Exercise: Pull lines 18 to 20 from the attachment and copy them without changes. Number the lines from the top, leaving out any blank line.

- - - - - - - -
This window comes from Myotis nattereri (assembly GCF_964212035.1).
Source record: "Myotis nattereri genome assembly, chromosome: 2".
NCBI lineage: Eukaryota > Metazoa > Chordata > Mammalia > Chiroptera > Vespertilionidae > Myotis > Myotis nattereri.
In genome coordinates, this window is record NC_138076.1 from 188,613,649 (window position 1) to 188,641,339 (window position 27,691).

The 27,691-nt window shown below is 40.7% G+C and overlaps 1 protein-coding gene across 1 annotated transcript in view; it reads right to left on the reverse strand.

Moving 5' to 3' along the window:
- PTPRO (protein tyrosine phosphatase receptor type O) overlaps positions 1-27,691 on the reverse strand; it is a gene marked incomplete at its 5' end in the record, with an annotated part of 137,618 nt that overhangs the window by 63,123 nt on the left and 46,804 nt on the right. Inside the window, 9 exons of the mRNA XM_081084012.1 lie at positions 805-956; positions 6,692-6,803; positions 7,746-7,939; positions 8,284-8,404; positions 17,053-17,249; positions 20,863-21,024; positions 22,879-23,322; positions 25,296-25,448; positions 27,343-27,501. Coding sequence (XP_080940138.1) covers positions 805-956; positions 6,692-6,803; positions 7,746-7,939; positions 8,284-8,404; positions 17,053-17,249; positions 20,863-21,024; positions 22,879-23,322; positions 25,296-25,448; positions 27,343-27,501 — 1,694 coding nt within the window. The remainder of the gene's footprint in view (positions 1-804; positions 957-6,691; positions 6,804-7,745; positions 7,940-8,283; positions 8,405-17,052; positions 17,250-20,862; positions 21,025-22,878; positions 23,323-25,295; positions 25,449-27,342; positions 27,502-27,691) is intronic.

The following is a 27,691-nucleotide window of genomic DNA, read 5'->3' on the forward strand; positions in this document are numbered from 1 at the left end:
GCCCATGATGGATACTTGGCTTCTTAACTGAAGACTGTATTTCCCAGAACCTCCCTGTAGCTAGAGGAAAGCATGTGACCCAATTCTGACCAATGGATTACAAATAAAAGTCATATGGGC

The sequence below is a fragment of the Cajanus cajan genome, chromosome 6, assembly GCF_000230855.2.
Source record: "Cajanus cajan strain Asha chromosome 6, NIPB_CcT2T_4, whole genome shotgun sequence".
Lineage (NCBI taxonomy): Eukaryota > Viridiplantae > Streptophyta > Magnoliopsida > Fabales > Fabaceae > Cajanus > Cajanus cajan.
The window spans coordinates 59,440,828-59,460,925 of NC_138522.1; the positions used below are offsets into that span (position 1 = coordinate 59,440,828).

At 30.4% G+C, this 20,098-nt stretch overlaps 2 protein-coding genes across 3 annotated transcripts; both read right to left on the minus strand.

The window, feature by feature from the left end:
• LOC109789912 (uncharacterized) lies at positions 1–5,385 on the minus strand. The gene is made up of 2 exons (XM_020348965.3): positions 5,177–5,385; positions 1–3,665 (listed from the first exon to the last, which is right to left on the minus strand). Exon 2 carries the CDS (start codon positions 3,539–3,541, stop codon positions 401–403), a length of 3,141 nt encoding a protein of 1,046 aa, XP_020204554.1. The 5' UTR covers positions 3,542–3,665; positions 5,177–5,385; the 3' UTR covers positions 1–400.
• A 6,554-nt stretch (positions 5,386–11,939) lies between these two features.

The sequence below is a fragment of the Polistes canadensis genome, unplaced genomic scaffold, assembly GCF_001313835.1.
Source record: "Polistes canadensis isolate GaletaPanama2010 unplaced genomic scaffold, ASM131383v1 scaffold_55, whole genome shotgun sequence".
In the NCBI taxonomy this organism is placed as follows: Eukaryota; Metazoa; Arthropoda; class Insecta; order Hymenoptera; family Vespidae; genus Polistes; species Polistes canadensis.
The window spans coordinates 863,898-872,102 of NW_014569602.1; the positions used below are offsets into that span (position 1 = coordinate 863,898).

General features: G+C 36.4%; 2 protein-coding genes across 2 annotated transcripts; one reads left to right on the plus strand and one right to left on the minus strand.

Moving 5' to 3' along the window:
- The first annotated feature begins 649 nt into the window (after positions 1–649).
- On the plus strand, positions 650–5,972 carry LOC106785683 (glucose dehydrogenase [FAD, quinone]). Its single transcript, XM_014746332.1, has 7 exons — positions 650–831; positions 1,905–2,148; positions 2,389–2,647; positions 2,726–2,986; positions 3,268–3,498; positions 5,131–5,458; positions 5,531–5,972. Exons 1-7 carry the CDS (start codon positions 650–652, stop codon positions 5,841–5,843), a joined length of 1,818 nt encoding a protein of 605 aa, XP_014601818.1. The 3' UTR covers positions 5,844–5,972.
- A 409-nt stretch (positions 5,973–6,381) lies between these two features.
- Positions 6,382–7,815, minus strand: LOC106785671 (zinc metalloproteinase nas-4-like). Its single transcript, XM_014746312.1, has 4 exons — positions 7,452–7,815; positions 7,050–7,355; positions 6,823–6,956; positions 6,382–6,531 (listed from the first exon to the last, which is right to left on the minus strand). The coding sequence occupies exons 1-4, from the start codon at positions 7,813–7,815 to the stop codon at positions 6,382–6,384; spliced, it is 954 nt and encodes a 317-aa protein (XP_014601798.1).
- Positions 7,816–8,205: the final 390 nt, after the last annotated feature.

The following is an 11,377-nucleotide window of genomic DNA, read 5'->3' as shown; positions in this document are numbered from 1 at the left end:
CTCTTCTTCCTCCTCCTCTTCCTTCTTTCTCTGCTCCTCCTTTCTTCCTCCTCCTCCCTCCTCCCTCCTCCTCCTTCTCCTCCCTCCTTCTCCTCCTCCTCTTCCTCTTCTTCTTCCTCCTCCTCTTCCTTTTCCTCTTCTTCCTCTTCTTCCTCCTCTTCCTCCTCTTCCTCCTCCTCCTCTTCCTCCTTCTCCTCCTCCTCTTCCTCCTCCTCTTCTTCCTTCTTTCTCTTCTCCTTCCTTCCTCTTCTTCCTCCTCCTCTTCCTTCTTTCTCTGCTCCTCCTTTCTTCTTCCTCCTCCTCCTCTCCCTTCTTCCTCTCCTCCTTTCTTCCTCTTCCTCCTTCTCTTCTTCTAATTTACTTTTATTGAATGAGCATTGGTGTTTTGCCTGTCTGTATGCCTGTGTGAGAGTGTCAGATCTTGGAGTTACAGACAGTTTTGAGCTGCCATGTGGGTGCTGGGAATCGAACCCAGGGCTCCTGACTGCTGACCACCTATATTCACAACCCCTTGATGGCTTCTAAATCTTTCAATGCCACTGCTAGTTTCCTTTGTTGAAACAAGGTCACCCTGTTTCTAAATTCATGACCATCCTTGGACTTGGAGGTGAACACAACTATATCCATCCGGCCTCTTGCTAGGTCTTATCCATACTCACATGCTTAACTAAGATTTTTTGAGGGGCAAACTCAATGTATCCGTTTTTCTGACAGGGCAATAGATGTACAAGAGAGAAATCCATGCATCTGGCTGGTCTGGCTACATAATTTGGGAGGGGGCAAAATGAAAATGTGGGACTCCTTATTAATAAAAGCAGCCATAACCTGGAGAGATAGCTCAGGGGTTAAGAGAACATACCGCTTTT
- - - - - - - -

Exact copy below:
The sequence below is a fragment of the Polistes canadensis genome, unplaced genomic scaffold, assembly GCF_001313835.1.
Source record: "Polistes canadensis isolate GaletaPanama2010 unplaced genomic scaffold, ASM131383v1 scaffold_55, whole genome shotgun sequence".
In the NCBI taxonomy this organism is placed as follows: Eukaryota; Metazoa; Arthropoda; class Insecta; order Hymenoptera; family Vespidae; genus Polistes; species Polistes canadensis.